Boko Haram jihadists have killed six farmers who were working on their land near the northeastern Nigerian city of Maiduguri, civilian militia members and locals told AFP on Monday.
Gunmen on motorcycles attacked a group preparing fields for the rainy season outside the village of Amrawa, 16 kilometres (10 miles) from the Borno State capital, on Saturday.
"The gunmen attacked the farmers with machetes as they were clearing their farms that have been taken over by weeds in preparation for the rains which start in a few days," said Ibrahim Liman, a civilian militia member.
"They seized six farmers and slaughtered them while the rest fled."
Liman's account was supported by Masida Bunu and Rahis Musa, who live in the village. Some residents raised the alarm and the militia pursued the attackers to the nearby village of Sojori.
"The vigilantes fought the terrorists and killed four while the rest fled," Liman said.
At least 20,000 people have been killed and more than 2.6 million made homeless in northeast Nigeria since the start of Boko Haram's Islamist insurgency in 2009.
Nigeria's government and military maintain that the jihadists are a spent force but sporadic attacks and suicide bombings pose a constant threat, particularly in remote areas.
Saturday's attack underscored the vulnerability of rural communities even as the authorities are encouraging displaced people to return home and rebuild their lives.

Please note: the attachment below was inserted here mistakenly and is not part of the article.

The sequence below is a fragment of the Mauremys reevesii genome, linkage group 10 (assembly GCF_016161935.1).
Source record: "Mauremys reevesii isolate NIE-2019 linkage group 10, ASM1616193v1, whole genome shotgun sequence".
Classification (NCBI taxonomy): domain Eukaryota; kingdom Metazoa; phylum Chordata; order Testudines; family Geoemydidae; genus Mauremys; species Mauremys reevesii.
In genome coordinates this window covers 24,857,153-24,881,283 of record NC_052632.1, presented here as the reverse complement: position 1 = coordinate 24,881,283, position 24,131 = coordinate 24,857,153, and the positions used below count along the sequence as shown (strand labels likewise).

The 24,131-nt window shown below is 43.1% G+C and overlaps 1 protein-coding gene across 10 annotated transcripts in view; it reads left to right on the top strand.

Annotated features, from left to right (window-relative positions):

Northeast Nigeria is in the grip of severe food shortages after farmers missed three rainy seasons in a row because of the conflict.
Crops have been destroyed and food stores looted, while farmers have been either killed or forced to flee to safety in vast camps for the displaced.
Most of the remote region relies on subsistence agriculture, but domestic and international aid agencies are now having to provide food, shelter and healthcare.
- 'Ill prepared' -
The Nigerian authorities mooted a deadline of May 29 to close the camps for the displaced in Maiduguri, though few humanitarian organisations working there believed the date was feasible.
In March last year, Borno's governor, Kashim Shettima, said about 950,000 of the 3.2 million private homes in the state had been destroyed or damaged by years of fighting.
Schools, municipal buildings, electricity and water infrastructure and health care facilities have also been affected.
Those who have returned to their hometowns have found themselves forced into makeshift camps, with water shortages and lack of sanitation increasing the risk of disease.
The insecurity has also affected food distribution, with about 5.1 million people in Borno and the neighbouring states of Yobe and Adamawa said to be "severely food insecure".
The Norwegian Refugee Council (NRC) said Monday that more than one million displaced people or refugees had returned to the region from within Nigeria and outside the country since October.
But the NRC director in Nigeria, Cheick Ba, said the region was "ill prepared" to cope given the level of destruction, echoing widespread concern from international aid agencies.
In Damasak, in the far north of Borno near the border with Niger, 180,000 people had returned since December but they lacked the resources to resume farming, the agency said.
The United Nations has said about $1 billion is required for the Nigerian states of Borno, Yobe and Adamawa this year but funding so far is well short of that goal, despite warnings of famine-like conditions in parts of the region.